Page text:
Monday, 10 September 2012

Awilda in Rio

The Paralympic flag being handed over to the mayor of Rio de Janeiro yesterday reminded me of this photo of Awilda, the latest sculpture from Spanish artist Jaume Plensa, rising from the waters of Guanabara Bay in Rio de Janeiro. It's part of the public art exhibition Other Ideas for Rio (OIR). She gets around, this girl. She first appeared on an old Merseyside slag heap as The Dream (CLICK), then cropped up in Yorkshire Sculpture Park amid other elongated girls' heads (CLICK). As Echo, she rose above Madison Square Park in New York City (CLICK). Now here she is in Guanabara Bay.


At 10/9/12, Anonymous Kris said...

Why do so many modern sculptors seem to keep endlessly reproducing minimal variations on one idea? Where's the challenge of an original design gone? Is it just economics - or are the buyers lacking imagination and just saying "I'll have one like that please".

The stained glass artist who created my panels refuses to allow her commissions to be reproduced elsewhere, even under licence. Every customer gets a one-off designed to suit their location.

At 11/9/12, Blogger Coxsoft Art said...

Hi, Kris

You raise an interesting point. Economics is certainly one aspect. Damien Hirst, our richest artist, has a factory producing all his works. There's a limit to what one artist can produce by himself. Even the old masters had apprentices producing copies of their most popular paintings.

Artists crave critical approval and public acclaim. If they win approval for some work, the temptation is to produce it again and again. Antony Gorley's nude self keeps popping up all over the place. Then there's that mad March hare I wrote about recently.

To be fair to Jaume Plensa, he did win the international competition to design the War Reporters Memorial for the BBC.

Sir Arther Conan Doyle got sick of Sherlock Holmes and killed him off, but was forced to resurrect him by public demand. So it's the same for authors as for artists. A series is much easier to sell than a one-off novel. Even when the author is sick of his creation, he must keep going. He's holding a tiger by the tail.

Lovely stained glass, but I'm sure the artist won't ever become a millionnairess.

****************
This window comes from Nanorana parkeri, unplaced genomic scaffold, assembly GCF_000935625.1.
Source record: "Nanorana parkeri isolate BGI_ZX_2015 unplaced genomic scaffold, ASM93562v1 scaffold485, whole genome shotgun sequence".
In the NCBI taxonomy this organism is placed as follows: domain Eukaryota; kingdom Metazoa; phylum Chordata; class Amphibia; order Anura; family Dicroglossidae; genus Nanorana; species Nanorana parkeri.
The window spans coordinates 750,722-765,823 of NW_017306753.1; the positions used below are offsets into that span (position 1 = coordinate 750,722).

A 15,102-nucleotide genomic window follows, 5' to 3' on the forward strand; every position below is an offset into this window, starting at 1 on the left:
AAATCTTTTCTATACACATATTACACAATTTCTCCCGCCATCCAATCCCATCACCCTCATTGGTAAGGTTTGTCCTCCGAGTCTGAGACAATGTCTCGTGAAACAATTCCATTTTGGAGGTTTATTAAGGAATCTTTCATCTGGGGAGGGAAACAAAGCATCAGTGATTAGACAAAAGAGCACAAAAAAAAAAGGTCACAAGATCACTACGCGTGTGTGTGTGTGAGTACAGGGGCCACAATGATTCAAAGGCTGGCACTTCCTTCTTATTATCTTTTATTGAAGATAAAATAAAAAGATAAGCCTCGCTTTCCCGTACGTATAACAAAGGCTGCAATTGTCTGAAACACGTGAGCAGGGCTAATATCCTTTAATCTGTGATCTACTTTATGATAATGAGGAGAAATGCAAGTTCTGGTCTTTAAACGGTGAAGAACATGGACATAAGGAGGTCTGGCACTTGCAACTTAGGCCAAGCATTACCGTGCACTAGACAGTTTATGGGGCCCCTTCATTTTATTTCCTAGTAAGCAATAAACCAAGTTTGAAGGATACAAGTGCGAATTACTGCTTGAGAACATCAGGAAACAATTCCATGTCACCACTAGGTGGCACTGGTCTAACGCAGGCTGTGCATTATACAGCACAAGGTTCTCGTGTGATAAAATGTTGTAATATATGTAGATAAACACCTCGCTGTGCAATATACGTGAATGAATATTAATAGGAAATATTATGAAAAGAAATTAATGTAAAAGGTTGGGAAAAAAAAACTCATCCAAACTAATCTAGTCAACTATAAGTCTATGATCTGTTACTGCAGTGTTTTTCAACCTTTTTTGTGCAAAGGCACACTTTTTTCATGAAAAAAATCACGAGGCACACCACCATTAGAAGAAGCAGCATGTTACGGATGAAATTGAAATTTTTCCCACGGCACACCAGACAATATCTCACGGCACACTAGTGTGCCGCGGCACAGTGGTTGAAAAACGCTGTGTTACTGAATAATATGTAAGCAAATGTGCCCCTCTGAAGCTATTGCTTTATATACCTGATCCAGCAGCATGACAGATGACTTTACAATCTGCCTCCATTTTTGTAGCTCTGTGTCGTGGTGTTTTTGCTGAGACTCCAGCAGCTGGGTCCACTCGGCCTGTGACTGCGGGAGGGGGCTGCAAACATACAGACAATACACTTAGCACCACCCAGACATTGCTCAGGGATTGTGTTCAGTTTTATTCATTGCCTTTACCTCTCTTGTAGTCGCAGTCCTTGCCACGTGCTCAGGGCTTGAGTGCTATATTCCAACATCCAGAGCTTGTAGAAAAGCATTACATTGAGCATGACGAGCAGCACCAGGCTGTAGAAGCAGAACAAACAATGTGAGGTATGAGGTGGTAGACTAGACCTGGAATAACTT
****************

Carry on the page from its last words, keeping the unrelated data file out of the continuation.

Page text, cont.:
At 12/9/12, Anonymous Kris said...

There is usually a conflict in everyone's life between doing what pleases them - and what pays the bills. Labours of love are usually not cost effective - even if they happen to receive public acclaim. Many great sculptors died in poverty.

That stained glass artist gave up a professional career to do stained glass full time. She literally cut up the gold credit cards.

At 12/9/12, Blogger Coxsoft Art said...

Hi again, Kris

Yes, the person who can make a living out of doing his or her own thing is very fortunate. Most of us have to make the choice between a regular wage packet and pleasing ourselves with what we do.

Michelangelo didn't want to paint the Sistine Chapel, but the Pope made him an offer he couldn't refuse!

Gold credit cards, eh. She must have made enough money to finance herself doing her own thing. Good luck to her.

At 12/9/12, Anonymous Kris said...

Ah - no - the credit cards were part of the job. She had decided what she needed was the luxury of time rather than income.

It is said that a true artist will choose to spend their last penny on materials rather than food.

At 13/9/12, Blogger Coxsoft Art said...

Not a banker? Let's hope she sticks with the stained glass and takes on an apprentice.

As for the true artist choosing art materials over baked beans, that sounds like obsessive compulsive neurosis to me, rather than true love of art. Every artist needs the occasional pizza to stop his hand from trembling.


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